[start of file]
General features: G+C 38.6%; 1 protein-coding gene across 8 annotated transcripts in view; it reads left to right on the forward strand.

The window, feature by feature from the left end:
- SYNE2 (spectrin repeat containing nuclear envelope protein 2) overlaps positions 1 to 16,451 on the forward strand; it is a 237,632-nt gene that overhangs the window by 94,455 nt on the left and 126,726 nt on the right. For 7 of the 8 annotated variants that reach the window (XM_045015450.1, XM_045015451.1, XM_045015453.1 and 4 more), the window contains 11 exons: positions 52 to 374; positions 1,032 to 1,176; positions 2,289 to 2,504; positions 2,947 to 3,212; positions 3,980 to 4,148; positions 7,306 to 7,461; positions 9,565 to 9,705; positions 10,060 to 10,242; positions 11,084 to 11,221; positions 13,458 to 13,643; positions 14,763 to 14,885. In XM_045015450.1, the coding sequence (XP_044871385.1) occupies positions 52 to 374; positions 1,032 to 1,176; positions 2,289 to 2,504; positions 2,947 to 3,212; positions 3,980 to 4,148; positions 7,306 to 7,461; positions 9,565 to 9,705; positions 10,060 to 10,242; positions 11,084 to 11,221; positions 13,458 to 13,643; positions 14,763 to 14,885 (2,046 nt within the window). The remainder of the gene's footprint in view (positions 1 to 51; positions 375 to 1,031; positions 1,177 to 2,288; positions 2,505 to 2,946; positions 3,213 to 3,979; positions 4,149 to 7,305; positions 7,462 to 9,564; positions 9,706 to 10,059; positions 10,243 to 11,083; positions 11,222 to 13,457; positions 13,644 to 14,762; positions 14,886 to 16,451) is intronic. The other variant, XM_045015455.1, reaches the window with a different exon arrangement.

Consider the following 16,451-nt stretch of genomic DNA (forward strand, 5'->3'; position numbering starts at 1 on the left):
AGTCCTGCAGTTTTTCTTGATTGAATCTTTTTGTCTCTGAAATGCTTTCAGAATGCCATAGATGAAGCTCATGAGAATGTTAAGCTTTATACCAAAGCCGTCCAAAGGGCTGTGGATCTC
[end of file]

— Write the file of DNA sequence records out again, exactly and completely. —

General features: G+C 38.6%; 1 protein-coding gene across 8 annotated transcripts in view; it reads left to right on the forward strand.

The window, feature by feature from the left end:
- SYNE2 (spectrin repeat containing nuclear envelope protein 2) overlaps positions 1 to 16,451 on the forward strand; it is a 237,632-nt gene that overhangs the window by 94,455 nt on the left and 126,726 nt on the right. For 7 of the 8 annotated variants that reach the window (XM_045015450.1, XM_045015451.1, XM_045015453.1 and 4 more), the window contains 11 exons: positions 52 to 374; positions 1,032 to 1,176; positions 2,289 to 2,504; positions 2,947 to 3,212; positions 3,980 to 4,148; positions 7,306 to 7,461; positions 9,565 to 9,705; positions 10,060 to 10,242; positions 11,084 to 11,221; positions 13,458 to 13,643; positions 14,763 to 14,885. In XM_045015450.1, the coding sequence (XP_044871385.1) occupies positions 52 to 374; positions 1,032 to 1,176; positions 2,289 to 2,504; positions 2,947 to 3,212; positions 3,980 to 4,148; positions 7,306 to 7,461; positions 9,565 to 9,705; positions 10,060 to 10,242; positions 11,084 to 11,221; positions 13,458 to 13,643; positions 14,763 to 14,885 (2,046 nt within the window). The remainder of the gene's footprint in view (positions 1 to 51; positions 375 to 1,031; positions 1,177 to 2,288; positions 2,505 to 2,946; positions 3,213 to 3,979; positions 4,149 to 7,305; positions 7,462 to 9,564; positions 9,706 to 10,059; positions 10,243 to 11,083; positions 11,222 to 13,457; positions 13,644 to 14,762; positions 14,886 to 16,451) is intronic. The other variant, XM_045015455.1, reaches the window with a different exon arrangement.

Consider the following 16,451-nt stretch of genomic DNA (forward strand, 5'->3'; position numbering starts at 1 on the left):
AGTCCTGCAGTTTTTCTTGATTGAATCTTTTTGTCTCTGAAATGCTTTCAGAATGCCATAGATGAAGCTCATGAGAATGTTAAGCTTTATACCAAAGCCGTCCAAAGGGCTGTGGATCTC